The exhibition will be accompanied by a series of talks, workshops, and opportunities to listen to and engage with participating artists over the course of several days.

 


Middle East Fashion Week set to return to Dubai this November

Middle East Fashion Week set to return to Dubai this November
Updated 03 October 2022

Middle East Fashion Week set to return to Dubai this November

Middle East Fashion Week set to return to Dubai this November

DUBAI: The second edition of Middle East Fashion Week (MEFW), organized by the Middle East Fashion Council (MEFC), is set to take place from Nov. 7-10 at The Agenda in Dubai Media City.

The event will also hold the second edition of the Middle East Sustainable Fashion Forum –  a panel of speakers leading discussions on environmentally responsible and financially viable ways to integrate sustainable practices into the design process and the supply chain.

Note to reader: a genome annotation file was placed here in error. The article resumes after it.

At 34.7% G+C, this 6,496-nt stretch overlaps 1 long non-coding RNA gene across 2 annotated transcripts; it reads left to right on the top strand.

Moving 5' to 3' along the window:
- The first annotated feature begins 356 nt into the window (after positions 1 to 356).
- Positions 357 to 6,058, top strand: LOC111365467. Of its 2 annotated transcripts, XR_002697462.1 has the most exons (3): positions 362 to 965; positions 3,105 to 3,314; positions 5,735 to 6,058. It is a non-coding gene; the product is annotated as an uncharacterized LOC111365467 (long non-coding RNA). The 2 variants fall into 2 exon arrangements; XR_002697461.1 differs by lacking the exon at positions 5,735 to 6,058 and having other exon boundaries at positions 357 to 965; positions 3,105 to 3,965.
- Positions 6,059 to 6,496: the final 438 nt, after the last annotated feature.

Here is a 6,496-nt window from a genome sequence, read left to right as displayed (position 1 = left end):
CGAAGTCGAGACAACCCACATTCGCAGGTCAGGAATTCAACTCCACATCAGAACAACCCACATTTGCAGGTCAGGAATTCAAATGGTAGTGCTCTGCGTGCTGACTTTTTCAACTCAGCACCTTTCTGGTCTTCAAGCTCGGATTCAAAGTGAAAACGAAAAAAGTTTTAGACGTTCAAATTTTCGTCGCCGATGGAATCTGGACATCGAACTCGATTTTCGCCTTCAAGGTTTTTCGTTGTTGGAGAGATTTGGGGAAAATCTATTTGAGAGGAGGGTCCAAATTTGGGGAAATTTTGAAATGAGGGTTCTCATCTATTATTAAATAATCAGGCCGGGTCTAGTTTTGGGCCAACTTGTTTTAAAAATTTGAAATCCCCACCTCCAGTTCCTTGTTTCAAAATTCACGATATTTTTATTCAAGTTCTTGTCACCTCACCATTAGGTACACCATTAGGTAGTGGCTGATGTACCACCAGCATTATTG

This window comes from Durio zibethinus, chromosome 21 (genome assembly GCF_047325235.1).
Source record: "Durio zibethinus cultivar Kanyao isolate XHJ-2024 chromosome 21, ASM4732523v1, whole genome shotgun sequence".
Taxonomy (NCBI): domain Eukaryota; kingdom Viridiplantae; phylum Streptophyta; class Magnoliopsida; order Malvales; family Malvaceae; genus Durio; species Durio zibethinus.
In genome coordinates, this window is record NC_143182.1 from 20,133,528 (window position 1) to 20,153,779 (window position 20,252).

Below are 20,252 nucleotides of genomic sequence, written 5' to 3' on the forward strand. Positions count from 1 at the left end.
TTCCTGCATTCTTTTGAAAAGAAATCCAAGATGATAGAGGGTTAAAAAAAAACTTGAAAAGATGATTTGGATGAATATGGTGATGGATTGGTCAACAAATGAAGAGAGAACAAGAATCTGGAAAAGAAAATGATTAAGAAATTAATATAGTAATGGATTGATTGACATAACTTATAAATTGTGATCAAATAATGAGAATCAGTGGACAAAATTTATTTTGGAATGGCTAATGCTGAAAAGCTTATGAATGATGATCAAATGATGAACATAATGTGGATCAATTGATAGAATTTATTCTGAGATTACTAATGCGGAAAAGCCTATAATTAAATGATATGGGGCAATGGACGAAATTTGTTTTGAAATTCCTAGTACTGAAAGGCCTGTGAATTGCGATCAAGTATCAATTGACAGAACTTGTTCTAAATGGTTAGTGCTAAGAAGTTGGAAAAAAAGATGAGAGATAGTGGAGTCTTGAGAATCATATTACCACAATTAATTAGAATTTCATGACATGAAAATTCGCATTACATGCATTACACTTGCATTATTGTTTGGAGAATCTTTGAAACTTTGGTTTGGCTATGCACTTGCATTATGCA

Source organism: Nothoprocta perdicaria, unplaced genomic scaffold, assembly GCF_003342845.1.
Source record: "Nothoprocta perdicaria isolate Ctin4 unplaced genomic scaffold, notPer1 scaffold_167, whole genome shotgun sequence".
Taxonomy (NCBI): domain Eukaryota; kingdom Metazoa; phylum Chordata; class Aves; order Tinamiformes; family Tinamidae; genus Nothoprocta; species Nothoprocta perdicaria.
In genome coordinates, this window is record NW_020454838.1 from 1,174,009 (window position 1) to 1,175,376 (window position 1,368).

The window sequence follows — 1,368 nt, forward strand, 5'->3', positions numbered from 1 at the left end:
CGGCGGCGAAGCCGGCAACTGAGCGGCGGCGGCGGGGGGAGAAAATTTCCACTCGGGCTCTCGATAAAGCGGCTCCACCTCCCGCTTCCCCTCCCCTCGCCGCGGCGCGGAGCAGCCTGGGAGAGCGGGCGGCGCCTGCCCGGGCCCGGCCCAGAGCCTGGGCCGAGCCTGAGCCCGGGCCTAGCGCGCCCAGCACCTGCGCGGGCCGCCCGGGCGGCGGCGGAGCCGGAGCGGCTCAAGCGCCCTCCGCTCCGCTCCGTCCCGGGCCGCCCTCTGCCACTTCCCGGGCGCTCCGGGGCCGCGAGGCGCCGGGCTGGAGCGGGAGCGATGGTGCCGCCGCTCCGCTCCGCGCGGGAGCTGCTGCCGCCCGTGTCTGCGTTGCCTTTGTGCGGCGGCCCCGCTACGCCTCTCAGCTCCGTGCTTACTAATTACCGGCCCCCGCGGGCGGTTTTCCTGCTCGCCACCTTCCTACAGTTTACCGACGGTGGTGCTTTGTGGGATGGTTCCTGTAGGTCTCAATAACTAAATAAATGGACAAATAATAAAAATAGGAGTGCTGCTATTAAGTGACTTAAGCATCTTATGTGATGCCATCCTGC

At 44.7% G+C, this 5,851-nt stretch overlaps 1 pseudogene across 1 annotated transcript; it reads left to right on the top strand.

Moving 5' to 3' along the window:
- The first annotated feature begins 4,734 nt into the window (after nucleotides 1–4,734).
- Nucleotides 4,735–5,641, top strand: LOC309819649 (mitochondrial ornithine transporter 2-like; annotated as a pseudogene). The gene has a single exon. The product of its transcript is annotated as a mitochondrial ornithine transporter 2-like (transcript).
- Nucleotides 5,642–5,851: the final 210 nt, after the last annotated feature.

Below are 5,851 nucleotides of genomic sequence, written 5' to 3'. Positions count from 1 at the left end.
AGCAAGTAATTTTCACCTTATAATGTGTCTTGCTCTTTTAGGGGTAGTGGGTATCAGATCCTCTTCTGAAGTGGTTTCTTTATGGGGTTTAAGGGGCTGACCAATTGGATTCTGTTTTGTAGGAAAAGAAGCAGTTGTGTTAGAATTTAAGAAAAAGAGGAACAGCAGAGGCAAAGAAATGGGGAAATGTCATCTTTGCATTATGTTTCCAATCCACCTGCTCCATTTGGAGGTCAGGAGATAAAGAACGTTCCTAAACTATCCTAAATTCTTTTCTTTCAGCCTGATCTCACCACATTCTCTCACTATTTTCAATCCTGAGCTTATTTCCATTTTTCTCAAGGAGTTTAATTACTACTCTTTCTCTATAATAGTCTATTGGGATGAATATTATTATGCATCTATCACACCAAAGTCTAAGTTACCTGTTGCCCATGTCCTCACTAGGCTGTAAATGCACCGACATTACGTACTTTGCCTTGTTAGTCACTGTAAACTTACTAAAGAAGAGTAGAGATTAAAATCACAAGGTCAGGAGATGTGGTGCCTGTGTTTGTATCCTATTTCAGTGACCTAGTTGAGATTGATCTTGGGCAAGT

Keeping this theme in mind, the choice of venue becomes more apparent. The Agenda’s vision is to become the world’s first carbon-negative performance venue. “The sound and lighting industry is historically very power hungry, and coupled with AC and facilities, traditionally a large CO2 footprint would be in place for an event such as this. The Agenda will be using the latest technology to reduce power consumption,” reads a description on the event's official website.

Guests attending the event will be able to see their individual carbon footprint for attending the shows and how it is offset.

Designer applications for Middle East Fashion Week are open until October 10, 2022. To apply, email [email protected]

 


Givenchy taps Gigi Hadid for Paris Fashion Week show

Givenchy taps Gigi Hadid for Paris Fashion Week show
Gigi Hadid hit the runway in an all-denim look. (AFP)
Updated 03 October 2022

Givenchy taps Gigi Hadid for Paris Fashion Week show

Givenchy taps Gigi Hadid for Paris Fashion Week show

DUBAI: Supermodel Gigi Hadid hit the outdoor runway at Givenchy’s latest show at Paris Fashion Week on Sunday.

The US Dutch Palestinian star showed off an all-denim look, featuring a button-down jacket along with a below-the-knee jean skirt with oversized pockets.